• ITVI.USA
    11,356.060
    -93.440
    -0.8%
  • OTLT.USA
    3.402
    -0.114
    -3.2%
  • OTRI.USA
    19.850
    -0.230
    -1.1%
  • OTVI.USA
    11,341.490
    -88.140
    -0.8%
  • TSTOPVRPM.ATLPHL
    2.960
    0.380
    14.7%
  • TSTOPVRPM.CHIATL
    3.710
    0.160
    4.5%
  • TSTOPVRPM.DALLAX
    1.290
    -0.010
    -0.8%
  • TSTOPVRPM.LAXDAL
    3.720
    0.010
    0.3%
  • TSTOPVRPM.PHLCHI
    2.240
    0.100
    4.7%
  • TSTOPVRPM.LAXSEA
    4.160
    0.060
    1.5%
  • WAIT.USA
    132.000
    -5.000
    -3.6%
  • ITVI.USA
    11,356.060
    -93.440
    -0.8%
  • OTLT.USA
    3.402
    -0.114
    -3.2%
  • OTRI.USA
    19.850
    -0.230
    -1.1%
  • OTVI.USA
    11,341.490
    -88.140
    -0.8%
  • TSTOPVRPM.ATLPHL
    2.960
    0.380
    14.7%
  • TSTOPVRPM.CHIATL
    3.710
    0.160
    4.5%
  • TSTOPVRPM.DALLAX
    1.290
    -0.010
    -0.8%
  • TSTOPVRPM.LAXDAL
    3.720
    0.010
    0.3%
  • TSTOPVRPM.PHLCHI
    2.240
    0.100
    4.7%
  • TSTOPVRPM.LAXSEA
    4.160
    0.060
    1.5%
  • WAIT.USA
    132.000
    -5.000
    -3.6%
NewsRail

Three rail switching-related fatalities prompt warning

About 25% of more than 210 switching-related fatalities since 1992 involved limited clearance or no clearance

A cross-industry working group for freight rail is concerned about the rate of fatalities related to switching operations over the last four months. 

The Switching Operations Fatality Analysis (SOFA) Working Group issued a warning in its November safety alert asking workers to be vigilant during switching operations. The group determined that three recent fatalities — one in Crossett, Arkansas, on Aug. 13, another in Richmond, Virginia, on Oct. 11 and a third in Tuscola, Illinois. on Nov. 11 — occurred during switching. 

Switching occurs when railcars are moved from one location to another for purposes such as making trains or storing cars.

“While these recent cases have not yet been analyzed, the SOFA Working Group is concerned by the 159 injuries that occurred this year through August 31, 2020, and reminds all employees to remain vigilant during switching operations by not only protecting the shove movement, but also protecting themselves by avoiding close or no clearances hazards,” the safety alert said. “Last, but not least, remember to always hold a job briefing whenever the job or situation changes.”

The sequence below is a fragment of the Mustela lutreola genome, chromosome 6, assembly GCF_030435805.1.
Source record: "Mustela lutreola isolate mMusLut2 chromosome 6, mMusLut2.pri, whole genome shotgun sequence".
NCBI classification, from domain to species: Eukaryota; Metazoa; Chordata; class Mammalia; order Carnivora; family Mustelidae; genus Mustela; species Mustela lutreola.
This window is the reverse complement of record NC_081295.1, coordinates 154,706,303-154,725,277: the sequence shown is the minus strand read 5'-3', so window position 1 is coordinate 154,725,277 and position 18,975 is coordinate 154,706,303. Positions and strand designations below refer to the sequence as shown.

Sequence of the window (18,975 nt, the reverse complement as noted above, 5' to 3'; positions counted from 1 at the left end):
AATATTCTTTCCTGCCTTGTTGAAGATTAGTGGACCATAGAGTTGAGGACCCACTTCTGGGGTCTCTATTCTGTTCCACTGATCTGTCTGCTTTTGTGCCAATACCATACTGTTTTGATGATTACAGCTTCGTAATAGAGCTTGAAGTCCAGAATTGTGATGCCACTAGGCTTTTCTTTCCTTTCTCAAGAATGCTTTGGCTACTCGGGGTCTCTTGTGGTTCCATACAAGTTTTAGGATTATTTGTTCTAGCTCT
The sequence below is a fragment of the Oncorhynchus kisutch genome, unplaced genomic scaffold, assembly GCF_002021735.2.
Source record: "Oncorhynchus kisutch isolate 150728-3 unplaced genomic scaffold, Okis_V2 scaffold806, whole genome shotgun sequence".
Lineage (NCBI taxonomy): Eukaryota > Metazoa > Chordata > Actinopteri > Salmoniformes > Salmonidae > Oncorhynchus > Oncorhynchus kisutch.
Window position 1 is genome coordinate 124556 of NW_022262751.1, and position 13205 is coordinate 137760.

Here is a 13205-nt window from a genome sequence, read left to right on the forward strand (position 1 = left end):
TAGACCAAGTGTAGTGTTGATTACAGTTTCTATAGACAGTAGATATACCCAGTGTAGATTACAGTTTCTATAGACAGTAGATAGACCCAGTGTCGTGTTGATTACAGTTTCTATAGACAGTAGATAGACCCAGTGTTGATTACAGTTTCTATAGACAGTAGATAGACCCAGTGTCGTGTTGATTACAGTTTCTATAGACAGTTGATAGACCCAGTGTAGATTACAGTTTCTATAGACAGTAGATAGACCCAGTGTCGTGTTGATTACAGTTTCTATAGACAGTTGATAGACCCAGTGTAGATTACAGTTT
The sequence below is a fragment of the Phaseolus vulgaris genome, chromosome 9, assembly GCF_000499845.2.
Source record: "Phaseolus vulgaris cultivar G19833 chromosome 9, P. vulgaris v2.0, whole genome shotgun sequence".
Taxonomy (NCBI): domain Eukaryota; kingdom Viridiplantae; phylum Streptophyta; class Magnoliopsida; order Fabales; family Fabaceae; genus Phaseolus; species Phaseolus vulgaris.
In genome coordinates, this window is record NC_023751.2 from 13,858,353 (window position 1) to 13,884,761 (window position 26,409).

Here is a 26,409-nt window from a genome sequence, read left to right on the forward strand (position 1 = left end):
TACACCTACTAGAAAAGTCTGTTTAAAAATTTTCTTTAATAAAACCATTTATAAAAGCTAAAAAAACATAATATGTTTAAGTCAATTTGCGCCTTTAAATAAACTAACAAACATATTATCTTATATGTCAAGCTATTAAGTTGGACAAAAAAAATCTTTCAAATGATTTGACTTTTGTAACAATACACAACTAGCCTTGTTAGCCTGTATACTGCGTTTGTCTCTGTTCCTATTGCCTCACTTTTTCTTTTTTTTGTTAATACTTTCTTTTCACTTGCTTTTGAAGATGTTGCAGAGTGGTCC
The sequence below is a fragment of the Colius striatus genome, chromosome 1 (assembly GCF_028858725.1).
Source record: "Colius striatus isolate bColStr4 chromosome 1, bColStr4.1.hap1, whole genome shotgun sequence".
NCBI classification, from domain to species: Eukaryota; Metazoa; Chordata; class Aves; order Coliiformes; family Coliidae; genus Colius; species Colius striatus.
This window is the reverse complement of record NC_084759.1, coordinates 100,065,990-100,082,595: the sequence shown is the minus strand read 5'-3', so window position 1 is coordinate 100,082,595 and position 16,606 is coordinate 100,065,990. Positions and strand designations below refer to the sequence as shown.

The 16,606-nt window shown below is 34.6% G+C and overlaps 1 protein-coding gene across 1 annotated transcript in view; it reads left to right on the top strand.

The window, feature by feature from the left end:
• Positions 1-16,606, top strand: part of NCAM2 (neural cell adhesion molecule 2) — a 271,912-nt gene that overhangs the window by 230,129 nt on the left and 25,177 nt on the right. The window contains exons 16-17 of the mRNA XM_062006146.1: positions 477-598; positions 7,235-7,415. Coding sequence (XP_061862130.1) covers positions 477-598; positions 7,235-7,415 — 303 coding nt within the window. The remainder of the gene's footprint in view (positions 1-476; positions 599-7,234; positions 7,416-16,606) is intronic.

The group has also been developing a list that identifies what factors might have contributed to more than 210 switching operations fatalities since 1992. The group was formed at the request of the Federal Railroad Administration in February 1998 to review switching operations and provide recommendations that could reduce or eliminate fatalities and injuries.

The working group’s members consist of those from the FRA, the Association of American Railroads, the American Short Line and Regional Railroad Association, the Brotherhood of Locomotive Engineers and Trainmen (BLE-T), SMART-Transportation Division and the U.S. Department of Transportation’s Volpe Center.

One in four switching operations fatalities occurs because of close or no clearance, according to the safety alert. In these situations, a safety hazard is created when an employee has insufficient or no space to move away from a passing object.

A copy of the safety alert, provided by BLE-T, is available here.

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Joanna Marsh

Joanna is a Washington, DC-based writer covering the freight railroad industry. She has worked for Argus Media as a contributing reporter for Argus Rail Business and as a market reporter for Argus Coal Daily.

One Comment

  1. FRA studies have shown that most fatalities occur during the the 4th quarter. It is important that we pay extra attention to safety as the year comes to an end

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